Mobile Mavens

Mobile Mavens discuss Vivendi's risky Gameloft acquisition

Mobile Mavens discuss Vivendi's risky Gameloft acquisition

After a formal takeover offer in February, French media group Vivendi completed its hostile takeover of compatriot mobile developer Gameloft in early June.

However, it's since been suggested on these pages that Gameloft's failure to hit upon a true free-to-play success makes it a risky move by Vivendi.

So we put it to our Mobile Mavens:

  • Do you think Vivendi's takeover of Gameloft will be a good thing?

 

Nicolas Godement-Berline Head of Operations Asmodee Digital

As the list's resident French, I feel obliged to jump in first.

I think there's a huge risk Vivendi's takeover will fail, but if it does succeed, the uptake can be enormous.

  • How could it be a good thing?

Gameloft is a formidable company that has huge production capacity, great art talent, a strong data management pipeline for analytics, user acquisition and in-game advertising, and huge clout with IP owners.

Yet, Gameloft have been struggling to make a significant mark on the top grossing charts, and there are a few reasons for that.

First, their strategy has always been to focus on slow, steady growth with limited risk. But also there are aspects to its inner workings that, in my opinion, prevent Gameloft from shipping as many hits as their production capacity would suggest.

Distributed development doesn't lend itself very well to games as a service, so having marketing in one place, creative in another, and the development team elsewhere reduces the chance of producing a hit game.

I've heard mixed feedback on the working atmosphere at Gameloft and how teams are treated.
Nicolas Godement

I've also heard mixed feedback on the working atmosphere at Gameloft and how teams are treated around the world.

To me, if Gameloft were to reach the heights of the likes of King, Machine Zone, Supercell or NetEase, it's clear that it couldn't happen without a strong turnaround of the company's organisation and corporate culture.

Vincent Bolloré, Vivendi's chairman, is a strong character, and the type of person who might just force this to happen.

  • Why could it fail?

First, there is massive resistance to Vivendi's takeover at Gameloft and within the industry.

This is further emphasised by Vincent Bolloré's terrible reputation aquired through unpopular management of French TV channel Canal+.

It is also my understanding that Vivendi's main reason for taking over Gameloft is their advertising capabilities, in Vivendi's quest to build the largest integrated media group in France and Southern Europe.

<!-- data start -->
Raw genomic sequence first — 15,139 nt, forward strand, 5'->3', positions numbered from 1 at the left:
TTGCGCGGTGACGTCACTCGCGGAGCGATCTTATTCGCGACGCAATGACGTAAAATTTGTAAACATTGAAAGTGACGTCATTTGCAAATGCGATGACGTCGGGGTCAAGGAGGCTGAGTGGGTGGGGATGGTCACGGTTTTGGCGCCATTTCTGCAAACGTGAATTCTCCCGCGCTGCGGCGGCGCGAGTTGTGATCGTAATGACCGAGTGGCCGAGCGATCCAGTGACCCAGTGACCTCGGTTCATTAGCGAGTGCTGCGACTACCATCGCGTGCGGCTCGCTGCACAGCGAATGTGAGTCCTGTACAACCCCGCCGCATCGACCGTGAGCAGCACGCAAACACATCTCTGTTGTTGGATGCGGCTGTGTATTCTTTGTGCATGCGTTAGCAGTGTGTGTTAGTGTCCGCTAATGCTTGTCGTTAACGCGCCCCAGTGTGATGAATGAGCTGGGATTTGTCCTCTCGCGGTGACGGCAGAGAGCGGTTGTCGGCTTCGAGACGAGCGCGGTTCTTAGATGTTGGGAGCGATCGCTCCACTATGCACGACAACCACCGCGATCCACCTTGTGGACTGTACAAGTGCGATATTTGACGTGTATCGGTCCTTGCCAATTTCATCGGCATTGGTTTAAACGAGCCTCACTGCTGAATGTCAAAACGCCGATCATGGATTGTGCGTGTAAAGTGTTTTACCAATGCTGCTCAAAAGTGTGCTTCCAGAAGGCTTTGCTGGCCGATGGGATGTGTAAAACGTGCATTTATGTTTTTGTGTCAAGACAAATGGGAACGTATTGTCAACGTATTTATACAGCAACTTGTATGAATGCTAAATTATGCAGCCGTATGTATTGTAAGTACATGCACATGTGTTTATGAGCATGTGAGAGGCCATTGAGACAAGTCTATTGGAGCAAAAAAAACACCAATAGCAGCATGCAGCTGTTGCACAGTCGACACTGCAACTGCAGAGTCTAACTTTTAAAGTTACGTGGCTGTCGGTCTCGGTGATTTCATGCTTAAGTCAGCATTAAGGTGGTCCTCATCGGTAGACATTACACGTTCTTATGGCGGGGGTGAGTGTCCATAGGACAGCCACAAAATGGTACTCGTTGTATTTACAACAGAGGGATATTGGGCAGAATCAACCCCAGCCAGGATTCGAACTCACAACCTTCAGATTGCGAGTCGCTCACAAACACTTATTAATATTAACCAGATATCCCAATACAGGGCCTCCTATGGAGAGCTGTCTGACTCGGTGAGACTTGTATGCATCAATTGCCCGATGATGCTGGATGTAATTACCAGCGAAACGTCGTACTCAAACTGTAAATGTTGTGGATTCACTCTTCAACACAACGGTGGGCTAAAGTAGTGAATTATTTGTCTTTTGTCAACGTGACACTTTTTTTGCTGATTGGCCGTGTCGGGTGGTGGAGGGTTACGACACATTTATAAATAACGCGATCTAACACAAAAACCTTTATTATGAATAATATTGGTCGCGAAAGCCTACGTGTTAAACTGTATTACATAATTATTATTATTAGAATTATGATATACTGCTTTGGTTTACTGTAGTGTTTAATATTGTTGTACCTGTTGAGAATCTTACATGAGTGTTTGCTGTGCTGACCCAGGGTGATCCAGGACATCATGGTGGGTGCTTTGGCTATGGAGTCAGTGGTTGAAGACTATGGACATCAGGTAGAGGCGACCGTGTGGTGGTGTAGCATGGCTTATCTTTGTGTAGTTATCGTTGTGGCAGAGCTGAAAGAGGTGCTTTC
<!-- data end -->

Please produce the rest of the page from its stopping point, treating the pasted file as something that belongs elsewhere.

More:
If that is the case, Vivendi won't try to shoot for the top grossing charts, and Gameloft's revenue is likely to decline, although the synergies with Vivendi could end up having a net positive effect over the group as a whole.

The general sentiment in France's gaming industry is opposed to Vivendi's hostile takeover. I think it's important to stay more nuanced, but it's true that the risk is enormous.

John Ozimek Co-founder Big Ideas Machine

John is co-founder of PR and marketing company Big Ideas Machine. Also an all-round nice guy...

Before responding to the question I thought I'd read up a bit more on Vivendi - and I learnt just what a huge, differentiated and global business it is.

To me, there are potential benefits to the deal, as well as several unknowns that could be major barriers for success - a few of which Nicolas already aired.

But the obvious question to start with is: why Gameloft?

It's current market cap is $720m - maybe half what Supercell is worth. For that you get plenty of okay to good games, but no stellar performers.

The Call of Duty-inspired Modern Combat is one of Gameloft's flagship franchises

As Jon said so well in his column, Gameloft saw F2P quite late, and alongside Glu and some of the other leading companies from the Java days, had expanded the business aggressively in Eastern Europe and China, building low cost, large teams which could cope with the volumes of porting required for Java handsets.

Gameloft saw free-to-play quite late.
John Ozimek

A lot of the development talent moved to Canada due to the tax breaks offered by the Canadian government in the mid-2000's.

Gameloft has always had the approach of producing excellent copies of proven games and genres, as well as benefitting from console and movie IP - I have always assumed the link with Ubisoft was behind this.

You could argue that, based on the value of the game IP, Glu is a more obvious target as it's cheaper (current market cap is $318m) and although lacks the overall game portfolio, is more suited to a F2P marketplace.

Glu has been seen as an acquisition target for several years, and with the share price having fallen back to $2.40, could be a good bet for a cash-rich business that could bring some serious licenses and marketing muscle to back up a decent games studio.

My feeling is that one of the reasons is that as both are French companies, there is a cultural synergy that could make the integration of the business less fraught than with a US-based business.

Also, through its movie and music divisions, Vivendi will have access to the kind of IP that Gameloft's production skills could go a fantastic job with.

The smart deal here is the advertising business, which has been a bright spark within the Gameloft strategy.
John Ozimek

But I really think the smart deal here is the advertising business, which has been a bright spark within the Gameloft strategy. Revenue for the ad side was just announced at €1.2m in April - and growing.

Perhaps with so many entertainment properties already, Vivendi sees the combination of a mobile gaming business and a mobile advertising business as two missing components of its new focus on being an entertainment business, having spent the past 2 years divesting large areas of business such as telecoms and environmental services to focus on the entertainment and media properties.

In fact, this is clearly listed in this document posted online, where Vivendi sets out to the Gameloft staff the reasons for the acquisition: